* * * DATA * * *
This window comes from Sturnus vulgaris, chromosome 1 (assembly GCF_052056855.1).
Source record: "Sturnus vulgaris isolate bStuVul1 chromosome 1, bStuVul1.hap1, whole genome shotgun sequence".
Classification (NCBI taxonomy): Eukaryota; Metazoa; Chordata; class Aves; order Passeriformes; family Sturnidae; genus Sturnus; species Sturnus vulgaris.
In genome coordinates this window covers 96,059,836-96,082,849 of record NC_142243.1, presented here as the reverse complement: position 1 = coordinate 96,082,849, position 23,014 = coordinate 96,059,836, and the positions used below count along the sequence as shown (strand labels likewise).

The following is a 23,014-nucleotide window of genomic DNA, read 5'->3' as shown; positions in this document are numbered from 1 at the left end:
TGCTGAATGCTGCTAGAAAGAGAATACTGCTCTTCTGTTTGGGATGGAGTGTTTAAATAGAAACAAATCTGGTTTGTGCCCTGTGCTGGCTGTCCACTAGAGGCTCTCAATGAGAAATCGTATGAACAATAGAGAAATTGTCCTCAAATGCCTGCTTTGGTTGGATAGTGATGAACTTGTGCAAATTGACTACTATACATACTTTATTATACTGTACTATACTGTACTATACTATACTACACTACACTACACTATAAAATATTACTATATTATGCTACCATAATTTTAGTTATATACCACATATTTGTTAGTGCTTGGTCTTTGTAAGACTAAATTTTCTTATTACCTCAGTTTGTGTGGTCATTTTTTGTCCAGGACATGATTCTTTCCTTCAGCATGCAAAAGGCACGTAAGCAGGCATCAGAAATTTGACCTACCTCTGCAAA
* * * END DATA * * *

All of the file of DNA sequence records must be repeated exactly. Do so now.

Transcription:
This window comes from Sturnus vulgaris, chromosome 1 (assembly GCF_052056855.1).
Source record: "Sturnus vulgaris isolate bStuVul1 chromosome 1, bStuVul1.hap1, whole genome shotgun sequence".
Classification (NCBI taxonomy): Eukaryota; Metazoa; Chordata; class Aves; order Passeriformes; family Sturnidae; genus Sturnus; species Sturnus vulgaris.
In genome coordinates this window covers 96,059,836-96,082,849 of record NC_142243.1, presented here as the reverse complement: position 1 = coordinate 96,082,849, position 23,014 = coordinate 96,059,836, and the positions used below count along the sequence as shown (strand labels likewise).

The following is a 23,014-nucleotide window of genomic DNA, read 5'->3' as shown; positions in this document are numbered from 1 at the left end:
TGCTGAATGCTGCTAGAAAGAGAATACTGCTCTTCTGTTTGGGATGGAGTGTTTAAATAGAAACAAATCTGGTTTGTGCCCTGTGCTGGCTGTCCACTAGAGGCTCTCAATGAGAAATCGTATGAACAATAGAGAAATTGTCCTCAAATGCCTGCTTTGGTTGGATAGTGATGAACTTGTGCAAATTGACTACTATACATACTTTATTATACTGTACTATACTGTACTATACTATACTACACTACACTACACTATAAAATATTACTATATTATGCTACCATAATTTTAGTTATATACCACATATTTGTTAGTGCTTGGTCTTTGTAAGACTAAATTTTCTTATTACCTCAGTTTGTGTGGTCATTTTTTGTCCAGGACATGATTCTTTCCTTCAGCATGCAAAAGGCACGTAAGCAGGCATCAGAAATTTGACCTACCTCTGCAAA